After finding my reading mojo pretty much absent in 2020 I’ve been enjoying getting back into books this year. Part of that has been helped by two decisions. To get back to reading actual paper books to get some escape from screens and to avoid ‘work’ related books.
Then I saw this tweet from Aaron →
..and the next thing you know both titles had been ordered.
‘Kill it with Fire’ landed on my doormat first and as I was in a bit of a liminal time between projects I decided to dive straight in.
A book about how to deal with legacy software is probably not destined for the bestseller list but it definitely should find an audience amongst those of us making a living ‘transforming’ Government technology and services.
This book has jumped right into my list of books I’ll be recommending (and often gifting) to colleagues and clients. In fact I am seriously considering sending copies to all my team at Foundry4. While it is clearly aimed at Engineering Managers and the like I found it endlessly valuable as a product person. It flirts with being a technical book and definitely flutters its lashes at being ‘strategic’ but it is primarily an understandable collection of tactics, tricks and tools for succeeding when you are faced with big legacy technology that needs updating.
The fact that much of the authors experience has been in Government, NGOs etc means it feels particularly targeted at the kinds of issues I’ve faced over the years (and probably the same for most of you reading this.)
I think what I enjoyed most about it is it is endlessly pragmatic and gives as much attention to the people and political (with a small ‘p’) pressures these projects face as it does the technical ones. It makes suggestions on how to work with senior stakeholders (including some pleasingly Machiavellian options), how to maintain momentum and enthusiasm with engineering teams working on unglamourous hard projects, how to avoid change for changes sake (especially how not to just jump to the trendy tech of the day) as well as approaches for handling technical debt, design thinking for engineers and communicating ‘failure’….and much more.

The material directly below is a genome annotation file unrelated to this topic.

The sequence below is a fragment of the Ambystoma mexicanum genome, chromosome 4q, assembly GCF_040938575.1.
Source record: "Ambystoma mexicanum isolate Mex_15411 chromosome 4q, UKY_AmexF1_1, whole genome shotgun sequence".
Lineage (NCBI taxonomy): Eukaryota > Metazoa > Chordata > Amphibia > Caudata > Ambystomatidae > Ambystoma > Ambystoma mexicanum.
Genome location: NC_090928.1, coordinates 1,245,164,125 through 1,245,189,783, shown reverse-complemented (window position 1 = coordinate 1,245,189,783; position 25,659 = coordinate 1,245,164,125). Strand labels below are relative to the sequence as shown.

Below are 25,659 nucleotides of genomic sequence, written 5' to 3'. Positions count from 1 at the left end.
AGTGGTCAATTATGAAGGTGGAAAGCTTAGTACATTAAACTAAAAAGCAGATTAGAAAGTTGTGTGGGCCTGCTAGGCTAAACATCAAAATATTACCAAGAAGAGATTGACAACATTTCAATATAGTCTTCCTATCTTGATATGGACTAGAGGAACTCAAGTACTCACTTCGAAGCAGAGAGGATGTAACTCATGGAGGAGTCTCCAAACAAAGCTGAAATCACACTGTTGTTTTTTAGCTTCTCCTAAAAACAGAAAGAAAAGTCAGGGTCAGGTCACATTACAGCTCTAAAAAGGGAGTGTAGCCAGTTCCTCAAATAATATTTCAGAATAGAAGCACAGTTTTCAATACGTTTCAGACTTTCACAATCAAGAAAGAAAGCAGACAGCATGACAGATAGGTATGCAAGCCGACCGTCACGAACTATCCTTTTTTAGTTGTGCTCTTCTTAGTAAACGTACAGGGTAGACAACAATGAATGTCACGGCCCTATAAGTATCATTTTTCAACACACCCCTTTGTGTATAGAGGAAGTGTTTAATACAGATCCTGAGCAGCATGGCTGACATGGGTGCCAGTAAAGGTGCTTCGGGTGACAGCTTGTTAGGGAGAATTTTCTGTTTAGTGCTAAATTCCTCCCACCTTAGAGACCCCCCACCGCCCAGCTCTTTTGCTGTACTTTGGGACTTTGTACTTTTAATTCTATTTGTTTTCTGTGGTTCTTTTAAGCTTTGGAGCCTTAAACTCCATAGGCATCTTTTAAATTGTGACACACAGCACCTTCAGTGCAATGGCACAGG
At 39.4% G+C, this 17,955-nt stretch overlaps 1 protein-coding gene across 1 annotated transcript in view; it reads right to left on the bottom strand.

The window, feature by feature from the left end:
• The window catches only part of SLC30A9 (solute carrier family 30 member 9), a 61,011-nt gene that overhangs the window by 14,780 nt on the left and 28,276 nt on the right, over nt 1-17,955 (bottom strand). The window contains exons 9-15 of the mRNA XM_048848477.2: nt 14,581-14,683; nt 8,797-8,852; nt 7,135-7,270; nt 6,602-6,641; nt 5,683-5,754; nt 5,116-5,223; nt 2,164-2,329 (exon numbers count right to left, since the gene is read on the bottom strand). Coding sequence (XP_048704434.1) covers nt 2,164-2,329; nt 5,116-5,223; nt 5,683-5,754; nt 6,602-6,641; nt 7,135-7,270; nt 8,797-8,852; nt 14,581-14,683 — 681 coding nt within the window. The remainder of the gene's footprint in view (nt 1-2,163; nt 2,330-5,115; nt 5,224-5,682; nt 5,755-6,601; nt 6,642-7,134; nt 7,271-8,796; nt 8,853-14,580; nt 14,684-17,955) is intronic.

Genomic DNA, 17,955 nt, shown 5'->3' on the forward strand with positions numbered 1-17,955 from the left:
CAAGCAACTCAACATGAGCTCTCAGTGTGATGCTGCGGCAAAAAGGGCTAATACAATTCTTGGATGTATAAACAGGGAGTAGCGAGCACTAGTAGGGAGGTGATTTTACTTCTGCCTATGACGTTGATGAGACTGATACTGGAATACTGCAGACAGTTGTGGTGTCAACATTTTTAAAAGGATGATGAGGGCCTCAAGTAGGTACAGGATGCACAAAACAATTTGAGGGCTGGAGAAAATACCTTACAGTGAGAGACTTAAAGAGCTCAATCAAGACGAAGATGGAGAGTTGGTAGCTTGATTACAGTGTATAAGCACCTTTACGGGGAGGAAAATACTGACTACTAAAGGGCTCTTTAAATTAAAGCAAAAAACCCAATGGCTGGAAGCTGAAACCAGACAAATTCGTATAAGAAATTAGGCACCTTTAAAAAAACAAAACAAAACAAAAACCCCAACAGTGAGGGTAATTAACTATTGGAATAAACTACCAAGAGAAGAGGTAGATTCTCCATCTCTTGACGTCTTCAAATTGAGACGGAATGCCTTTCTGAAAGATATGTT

Here are a few of my favourite (out of context) quotes just to give you a flavour →
“In poker, people call it resulting. It’s the habit of confusing the quality of the outcome with the quality of the decision…When things go well, we overestimate the role of skill and ability and underestimate the role of luck. When things go poorly, on the other hand, it’s all bad luck and external forces.”
“…digital forms frequently were built to leverage Acrobat-specific PDF features…A famous story about this…Department of Veteran Affairs’ websites refused to work unless you downgraded your version of Acrobat.”
“Particularly when the organisation is big, the pressure to run projects the same way everyone else does, so that they look correct even at the expense of being successful, is significant.”
“Too often, meetings are maladapted attempts to solve problems. So if you want to know what parts of the project are suffering most, pay attention to what the team is having meetings about, how often meetings are held, and who is being invited to those meetings. In particular look for meetings with long invite lists.”
“Metawork is more interesting than work.”
“I would, from time to time, run war rooms filled with senior executives…In that situation my team would run two war rooms: one where engineers were solving problems together and one outfitted with lots of fancy dashboards where I was babysitting the senior executives. The most valuable skill a leader can have is knowing when to get out of the way.”
“Don’t assume success is obvious.”